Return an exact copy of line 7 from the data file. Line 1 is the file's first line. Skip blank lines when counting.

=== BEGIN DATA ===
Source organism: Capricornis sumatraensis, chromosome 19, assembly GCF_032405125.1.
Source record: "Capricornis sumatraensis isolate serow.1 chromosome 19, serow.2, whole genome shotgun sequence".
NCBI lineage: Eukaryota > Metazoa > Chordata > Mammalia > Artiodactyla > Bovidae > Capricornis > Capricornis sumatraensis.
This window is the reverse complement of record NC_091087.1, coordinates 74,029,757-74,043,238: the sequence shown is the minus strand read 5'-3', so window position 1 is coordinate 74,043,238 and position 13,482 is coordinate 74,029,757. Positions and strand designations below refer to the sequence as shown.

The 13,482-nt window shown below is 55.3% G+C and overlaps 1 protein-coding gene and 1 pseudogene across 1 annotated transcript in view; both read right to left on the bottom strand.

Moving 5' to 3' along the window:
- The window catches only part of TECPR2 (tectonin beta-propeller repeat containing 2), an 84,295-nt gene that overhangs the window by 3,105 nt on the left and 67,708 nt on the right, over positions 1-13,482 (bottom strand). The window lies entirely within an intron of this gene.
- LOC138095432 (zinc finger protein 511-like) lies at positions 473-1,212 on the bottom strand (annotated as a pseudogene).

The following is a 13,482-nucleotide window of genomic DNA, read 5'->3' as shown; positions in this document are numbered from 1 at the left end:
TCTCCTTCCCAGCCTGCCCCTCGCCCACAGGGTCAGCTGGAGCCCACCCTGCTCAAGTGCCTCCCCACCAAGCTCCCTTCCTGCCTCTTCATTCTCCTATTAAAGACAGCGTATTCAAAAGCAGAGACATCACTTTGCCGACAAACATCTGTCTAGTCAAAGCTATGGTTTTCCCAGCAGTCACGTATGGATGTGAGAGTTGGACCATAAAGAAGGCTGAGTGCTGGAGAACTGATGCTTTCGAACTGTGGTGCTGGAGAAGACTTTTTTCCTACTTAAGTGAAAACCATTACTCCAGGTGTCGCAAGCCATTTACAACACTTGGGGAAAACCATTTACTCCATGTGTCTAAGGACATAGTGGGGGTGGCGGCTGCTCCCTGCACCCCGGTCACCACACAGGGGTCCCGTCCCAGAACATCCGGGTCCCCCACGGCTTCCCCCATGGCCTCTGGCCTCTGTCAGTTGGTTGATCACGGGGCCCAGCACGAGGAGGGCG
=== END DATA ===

- The window catches only part of TECPR2 (tectonin beta-propeller repeat containing 2), an 84,295-nt gene that overhangs the window by 3,105 nt on the left and 67,708 nt on the right, over positions 1-13,482 (bottom strand). The window lies entirely within an intron of this gene.